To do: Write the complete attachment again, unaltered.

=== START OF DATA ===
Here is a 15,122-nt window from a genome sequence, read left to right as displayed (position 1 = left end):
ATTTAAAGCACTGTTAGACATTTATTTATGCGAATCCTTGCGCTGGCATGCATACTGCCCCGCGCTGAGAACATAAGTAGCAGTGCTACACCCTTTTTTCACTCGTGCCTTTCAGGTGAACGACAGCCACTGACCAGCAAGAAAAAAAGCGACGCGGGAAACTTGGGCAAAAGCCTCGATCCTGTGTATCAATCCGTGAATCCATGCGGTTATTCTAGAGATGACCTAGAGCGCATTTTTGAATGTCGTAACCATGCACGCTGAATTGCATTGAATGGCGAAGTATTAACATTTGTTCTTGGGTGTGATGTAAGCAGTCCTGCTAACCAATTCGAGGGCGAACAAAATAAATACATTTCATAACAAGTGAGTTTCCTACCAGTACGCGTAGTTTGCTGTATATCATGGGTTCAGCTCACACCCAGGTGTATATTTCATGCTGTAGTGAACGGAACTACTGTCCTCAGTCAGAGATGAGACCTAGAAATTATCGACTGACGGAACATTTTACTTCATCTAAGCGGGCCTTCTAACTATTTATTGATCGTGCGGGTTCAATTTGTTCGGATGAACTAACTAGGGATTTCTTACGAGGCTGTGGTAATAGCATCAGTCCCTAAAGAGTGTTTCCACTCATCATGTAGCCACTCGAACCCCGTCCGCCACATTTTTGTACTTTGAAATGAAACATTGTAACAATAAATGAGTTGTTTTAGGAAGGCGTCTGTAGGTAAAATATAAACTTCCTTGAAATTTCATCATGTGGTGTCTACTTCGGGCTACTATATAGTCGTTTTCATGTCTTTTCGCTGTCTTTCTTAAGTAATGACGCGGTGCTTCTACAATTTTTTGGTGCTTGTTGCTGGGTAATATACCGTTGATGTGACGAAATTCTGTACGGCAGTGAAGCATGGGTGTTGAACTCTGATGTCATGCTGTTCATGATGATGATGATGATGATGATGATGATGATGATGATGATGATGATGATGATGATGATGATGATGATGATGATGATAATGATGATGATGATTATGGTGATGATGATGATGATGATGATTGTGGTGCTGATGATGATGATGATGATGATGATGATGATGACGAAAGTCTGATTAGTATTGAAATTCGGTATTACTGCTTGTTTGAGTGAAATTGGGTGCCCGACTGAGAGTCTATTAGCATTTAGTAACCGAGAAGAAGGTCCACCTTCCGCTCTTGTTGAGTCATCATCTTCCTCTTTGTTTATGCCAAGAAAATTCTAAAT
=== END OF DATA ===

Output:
Here is a 15,122-nt window from a genome sequence, read left to right as displayed (position 1 = left end):
ATTTAAAGCACTGTTAGACATTTATTTATGCGAATCCTTGCGCTGGCATGCATACTGCCCCGCGCTGAGAACATAAGTAGCAGTGCTACACCCTTTTTTCACTCGTGCCTTTCAGGTGAACGACAGCCACTGACCAGCAAGAAAAAAAGCGACGCGGGAAACTTGGGCAAAAGCCTCGATCCTGTGTATCAATCCGTGAATCCATGCGGTTATTCTAGAGATGACCTAGAGCGCATTTTTGAATGTCGTAACCATGCACGCTGAATTGCATTGAATGGCGAAGTATTAACATTTGTTCTTGGGTGTGATGTAAGCAGTCCTGCTAACCAATTCGAGGGCGAACAAAATAAATACATTTCATAACAAGTGAGTTTCCTACCAGTACGCGTAGTTTGCTGTATATCATGGGTTCAGCTCACACCCAGGTGTATATTTCATGCTGTAGTGAACGGAACTACTGTCCTCAGTCAGAGATGAGACCTAGAAATTATCGACTGACGGAACATTTTACTTCATCTAAGCGGGCCTTCTAACTATTTATTGATCGTGCGGGTTCAATTTGTTCGGATGAACTAACTAGGGATTTCTTACGAGGCTGTGGTAATAGCATCAGTCCCTAAAGAGTGTTTCCACTCATCATGTAGCCACTCGAACCCCGTCCGCCACATTTTTGTACTTTGAAATGAAACATTGTAACAATAAATGAGTTGTTTTAGGAAGGCGTCTGTAGGTAAAATATAAACTTCCTTGAAATTTCATCATGTGGTGTCTACTTCGGGCTACTATATAGTCGTTTTCATGTCTTTTCGCTGTCTTTCTTAAGTAATGACGCGGTGCTTCTACAATTTTTTGGTGCTTGTTGCTGGGTAATATACCGTTGATGTGACGAAATTCTGTACGGCAGTGAAGCATGGGTGTTGAACTCTGATGTCATGCTGTTCATGATGATGATGATGATGATGATGATGATGATGATGATGATGATGATGATGATGATGATGATGATGATGATGATGATAATGATGATGATGATTATGGTGATGATGATGATGATGATGATTGTGGTGCTGATGATGATGATGATGATGATGATGATGATGACGAAAGTCTGATTAGTATTGAAATTCGGTATTACTGCTTGTTTGAGTGAAATTGGGTGCCCGACTGAGAGTCTATTAGCATTTAGTAACCGAGAAGAAGGTCCACCTTCCGCTCTTGTTGAGTCATCATCTTCCTCTTTGTTTATGCCAAGAAAATTCTAAAT